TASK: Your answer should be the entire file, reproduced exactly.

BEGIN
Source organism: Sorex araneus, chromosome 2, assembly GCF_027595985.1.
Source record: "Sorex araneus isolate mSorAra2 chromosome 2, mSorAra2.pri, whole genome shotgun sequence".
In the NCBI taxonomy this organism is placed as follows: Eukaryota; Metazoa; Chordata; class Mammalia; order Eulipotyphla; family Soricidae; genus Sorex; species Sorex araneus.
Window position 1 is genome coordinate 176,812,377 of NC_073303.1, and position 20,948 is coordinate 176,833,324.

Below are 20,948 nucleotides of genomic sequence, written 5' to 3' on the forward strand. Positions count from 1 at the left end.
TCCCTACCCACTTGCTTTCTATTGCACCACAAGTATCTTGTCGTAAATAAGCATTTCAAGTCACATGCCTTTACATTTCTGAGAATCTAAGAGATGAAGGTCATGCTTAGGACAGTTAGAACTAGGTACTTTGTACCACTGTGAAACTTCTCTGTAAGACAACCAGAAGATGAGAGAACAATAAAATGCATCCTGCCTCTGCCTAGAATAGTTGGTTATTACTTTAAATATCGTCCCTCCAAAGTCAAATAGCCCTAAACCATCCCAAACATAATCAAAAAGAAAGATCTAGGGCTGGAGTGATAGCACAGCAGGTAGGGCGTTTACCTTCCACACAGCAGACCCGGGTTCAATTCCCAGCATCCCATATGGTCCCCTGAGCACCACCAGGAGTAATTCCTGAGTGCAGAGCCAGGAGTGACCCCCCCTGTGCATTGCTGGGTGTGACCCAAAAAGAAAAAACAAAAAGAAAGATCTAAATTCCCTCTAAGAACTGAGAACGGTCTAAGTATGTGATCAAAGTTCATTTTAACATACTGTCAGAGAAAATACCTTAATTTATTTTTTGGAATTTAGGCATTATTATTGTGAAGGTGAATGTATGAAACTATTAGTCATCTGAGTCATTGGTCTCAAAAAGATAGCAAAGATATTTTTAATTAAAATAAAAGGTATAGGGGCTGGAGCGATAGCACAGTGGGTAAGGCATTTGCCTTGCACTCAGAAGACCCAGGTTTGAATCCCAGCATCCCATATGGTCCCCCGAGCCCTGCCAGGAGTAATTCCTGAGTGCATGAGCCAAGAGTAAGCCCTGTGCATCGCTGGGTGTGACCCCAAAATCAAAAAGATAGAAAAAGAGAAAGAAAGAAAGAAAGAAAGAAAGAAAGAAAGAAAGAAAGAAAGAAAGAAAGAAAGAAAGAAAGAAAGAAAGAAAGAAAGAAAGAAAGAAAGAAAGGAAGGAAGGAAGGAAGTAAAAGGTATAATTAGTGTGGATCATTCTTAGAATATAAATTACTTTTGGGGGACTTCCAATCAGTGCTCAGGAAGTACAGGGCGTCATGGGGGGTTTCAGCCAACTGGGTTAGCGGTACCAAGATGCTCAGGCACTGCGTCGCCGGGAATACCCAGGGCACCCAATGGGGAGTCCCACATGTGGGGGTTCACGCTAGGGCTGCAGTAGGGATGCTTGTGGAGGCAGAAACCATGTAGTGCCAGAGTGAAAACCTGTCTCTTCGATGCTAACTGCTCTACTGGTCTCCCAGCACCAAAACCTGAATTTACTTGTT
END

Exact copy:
Source organism: Sorex araneus, chromosome 2, assembly GCF_027595985.1.
Source record: "Sorex araneus isolate mSorAra2 chromosome 2, mSorAra2.pri, whole genome shotgun sequence".
In the NCBI taxonomy this organism is placed as follows: Eukaryota; Metazoa; Chordata; class Mammalia; order Eulipotyphla; family Soricidae; genus Sorex; species Sorex araneus.
Window position 1 is genome coordinate 176,812,377 of NC_073303.1, and position 20,948 is coordinate 176,833,324.

Below are 20,948 nucleotides of genomic sequence, written 5' to 3' on the forward strand. Positions count from 1 at the left end.
TCCCTACCCACTTGCTTTCTATTGCACCACAAGTATCTTGTCGTAAATAAGCATTTCAAGTCACATGCCTTTACATTTCTGAGAATCTAAGAGATGAAGGTCATGCTTAGGACAGTTAGAACTAGGTACTTTGTACCACTGTGAAACTTCTCTGTAAGACAACCAGAAGATGAGAGAACAATAAAATGCATCCTGCCTCTGCCTAGAATAGTTGGTTATTACTTTAAATATCGTCCCTCCAAAGTCAAATAGCCCTAAACCATCCCAAACATAATCAAAAAGAAAGATCTAGGGCTGGAGTGATAGCACAGCAGGTAGGGCGTTTACCTTCCACACAGCAGACCCGGGTTCAATTCCCAGCATCCCATATGGTCCCCTGAGCACCACCAGGAGTAATTCCTGAGTGCAGAGCCAGGAGTGACCCCCCCTGTGCATTGCTGGGTGTGACCCAAAAAGAAAAAACAAAAAGAAAGATCTAAATTCCCTCTAAGAACTGAGAACGGTCTAAGTATGTGATCAAAGTTCATTTTAACATACTGTCAGAGAAAATACCTTAATTTATTTTTTGGAATTTAGGCATTATTATTGTGAAGGTGAATGTATGAAACTATTAGTCATCTGAGTCATTGGTCTCAAAAAGATAGCAAAGATATTTTTAATTAAAATAAAAGGTATAGGGGCTGGAGCGATAGCACAGTGGGTAAGGCATTTGCCTTGCACTCAGAAGACCCAGGTTTGAATCCCAGCATCCCATATGGTCCCCCGAGCCCTGCCAGGAGTAATTCCTGAGTGCATGAGCCAAGAGTAAGCCCTGTGCATCGCTGGGTGTGACCCCAAAATCAAAAAGATAGAAAAAGAGAAAGAAAGAAAGAAAGAAAGAAAGAAAGAAAGAAAGAAAGAAAGAAAGAAAGAAAGAAAGAAAGAAAGAAAGAAAGAAAGAAAGAAAGAAAGAAAGGAAGGAAGGAAGGAAGTAAAAGGTATAATTAGTGTGGATCATTCTTAGAATATAAATTACTTTTGGGGGACTTCCAATCAGTGCTCAGGAAGTACAGGGCGTCATGGGGGGTTTCAGCCAACTGGGTTAGCGGTACCAAGATGCTCAGGCACTGCGTCGCCGGGAATACCCAGGGCACCCAATGGGGAGTCCCACATGTGGGGGTTCACGCTAGGGCTGCAGTAGGGATGCTTGTGGAGGCAGAAACCATGTAGTGCCAGAGTGAAAACCTGTCTCTTCGATGCTAACTGCTCTACTGGTCTCCCAGCACCAAAACCTGAATTTACTTGTT